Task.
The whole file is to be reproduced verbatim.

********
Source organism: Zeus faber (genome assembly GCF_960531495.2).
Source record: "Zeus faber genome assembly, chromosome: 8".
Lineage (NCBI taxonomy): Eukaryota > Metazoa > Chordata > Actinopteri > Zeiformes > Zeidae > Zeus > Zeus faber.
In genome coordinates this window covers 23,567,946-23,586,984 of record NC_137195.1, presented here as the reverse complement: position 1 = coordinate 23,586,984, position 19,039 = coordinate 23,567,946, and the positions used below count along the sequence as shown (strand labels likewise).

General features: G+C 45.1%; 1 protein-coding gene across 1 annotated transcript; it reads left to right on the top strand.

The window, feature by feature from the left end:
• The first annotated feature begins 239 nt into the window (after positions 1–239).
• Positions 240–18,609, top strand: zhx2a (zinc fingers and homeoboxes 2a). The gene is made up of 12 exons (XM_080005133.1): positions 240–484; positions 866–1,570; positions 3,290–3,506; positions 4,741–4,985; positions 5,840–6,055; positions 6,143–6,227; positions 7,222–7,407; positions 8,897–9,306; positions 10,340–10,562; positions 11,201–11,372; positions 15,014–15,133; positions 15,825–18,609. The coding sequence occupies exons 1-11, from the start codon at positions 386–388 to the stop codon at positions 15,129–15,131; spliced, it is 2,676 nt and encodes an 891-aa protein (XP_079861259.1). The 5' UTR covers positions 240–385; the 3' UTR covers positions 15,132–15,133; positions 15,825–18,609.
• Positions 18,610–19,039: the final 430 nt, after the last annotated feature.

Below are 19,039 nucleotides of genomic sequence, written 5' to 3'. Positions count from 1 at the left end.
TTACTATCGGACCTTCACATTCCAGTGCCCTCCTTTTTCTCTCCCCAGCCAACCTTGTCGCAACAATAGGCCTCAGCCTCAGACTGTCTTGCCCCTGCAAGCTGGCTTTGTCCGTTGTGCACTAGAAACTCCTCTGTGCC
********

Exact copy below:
Source organism: Zeus faber (genome assembly GCF_960531495.2).
Source record: "Zeus faber genome assembly, chromosome: 8".
Lineage (NCBI taxonomy): Eukaryota > Metazoa > Chordata > Actinopteri > Zeiformes > Zeidae > Zeus > Zeus faber.
In genome coordinates this window covers 23,567,946-23,586,984 of record NC_137195.1, presented here as the reverse complement: position 1 = coordinate 23,586,984, position 19,039 = coordinate 23,567,946, and the positions used below count along the sequence as shown (strand labels likewise).

General features: G+C 45.1%; 1 protein-coding gene across 1 annotated transcript; it reads left to right on the top strand.

The window, feature by feature from the left end:
• The first annotated feature begins 239 nt into the window (after positions 1–239).
• Positions 240–18,609, top strand: zhx2a (zinc fingers and homeoboxes 2a). The gene is made up of 12 exons (XM_080005133.1): positions 240–484; positions 866–1,570; positions 3,290–3,506; positions 4,741–4,985; positions 5,840–6,055; positions 6,143–6,227; positions 7,222–7,407; positions 8,897–9,306; positions 10,340–10,562; positions 11,201–11,372; positions 15,014–15,133; positions 15,825–18,609. The coding sequence occupies exons 1-11, from the start codon at positions 386–388 to the stop codon at positions 15,129–15,131; spliced, it is 2,676 nt and encodes an 891-aa protein (XP_079861259.1). The 5' UTR covers positions 240–385; the 3' UTR covers positions 15,132–15,133; positions 15,825–18,609.
• Positions 18,610–19,039: the final 430 nt, after the last annotated feature.

Below are 19,039 nucleotides of genomic sequence, written 5' to 3'. Positions count from 1 at the left end.
TTACTATCGGACCTTCACATTCCAGTGCCCTCCTTTTTCTCTCCCCAGCCAACCTTGTCGCAACAATAGGCCTCAGCCTCAGACTGTCTTGCCCCTGCAAGCTGGCTTTGTCCGTTGTGCACTAGAAACTCCTCTGTGCC